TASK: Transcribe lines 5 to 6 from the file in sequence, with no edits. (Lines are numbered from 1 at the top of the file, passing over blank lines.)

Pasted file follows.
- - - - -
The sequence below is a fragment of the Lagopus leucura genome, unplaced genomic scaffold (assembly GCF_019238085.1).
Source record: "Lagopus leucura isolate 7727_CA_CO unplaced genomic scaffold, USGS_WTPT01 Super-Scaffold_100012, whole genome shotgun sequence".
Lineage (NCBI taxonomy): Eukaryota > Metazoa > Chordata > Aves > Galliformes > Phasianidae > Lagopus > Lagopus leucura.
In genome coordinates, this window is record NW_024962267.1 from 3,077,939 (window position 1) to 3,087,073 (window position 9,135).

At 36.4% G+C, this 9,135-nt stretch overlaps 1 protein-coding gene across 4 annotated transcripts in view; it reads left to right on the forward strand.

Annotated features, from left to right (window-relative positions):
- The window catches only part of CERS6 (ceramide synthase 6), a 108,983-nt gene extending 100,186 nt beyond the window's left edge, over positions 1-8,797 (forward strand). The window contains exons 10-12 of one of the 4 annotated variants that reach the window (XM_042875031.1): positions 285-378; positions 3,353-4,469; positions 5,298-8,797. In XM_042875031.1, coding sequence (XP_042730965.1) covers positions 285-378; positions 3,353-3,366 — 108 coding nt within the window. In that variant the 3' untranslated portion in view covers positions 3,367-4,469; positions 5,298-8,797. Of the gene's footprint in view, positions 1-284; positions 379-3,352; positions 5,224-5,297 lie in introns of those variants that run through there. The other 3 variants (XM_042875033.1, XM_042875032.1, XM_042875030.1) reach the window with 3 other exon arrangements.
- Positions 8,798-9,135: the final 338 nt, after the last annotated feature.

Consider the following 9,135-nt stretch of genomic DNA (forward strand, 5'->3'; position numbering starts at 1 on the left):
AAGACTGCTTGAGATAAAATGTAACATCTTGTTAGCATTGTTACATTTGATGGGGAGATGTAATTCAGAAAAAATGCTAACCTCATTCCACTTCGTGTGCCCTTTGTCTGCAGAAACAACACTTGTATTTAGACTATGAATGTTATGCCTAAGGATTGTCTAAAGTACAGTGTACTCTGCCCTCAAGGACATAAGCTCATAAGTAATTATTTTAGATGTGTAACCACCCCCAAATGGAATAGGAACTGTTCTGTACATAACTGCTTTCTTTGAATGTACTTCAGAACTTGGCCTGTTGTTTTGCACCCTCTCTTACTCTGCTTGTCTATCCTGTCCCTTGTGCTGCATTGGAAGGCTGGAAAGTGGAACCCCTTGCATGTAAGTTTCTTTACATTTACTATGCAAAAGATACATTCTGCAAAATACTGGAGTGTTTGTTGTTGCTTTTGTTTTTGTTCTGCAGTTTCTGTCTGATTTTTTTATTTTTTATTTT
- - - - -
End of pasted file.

At 36.4% G+C, this 9,135-nt stretch overlaps 1 protein-coding gene across 4 annotated transcripts in view; it reads left to right on the forward strand.

Annotated features, from left to right (window-relative positions):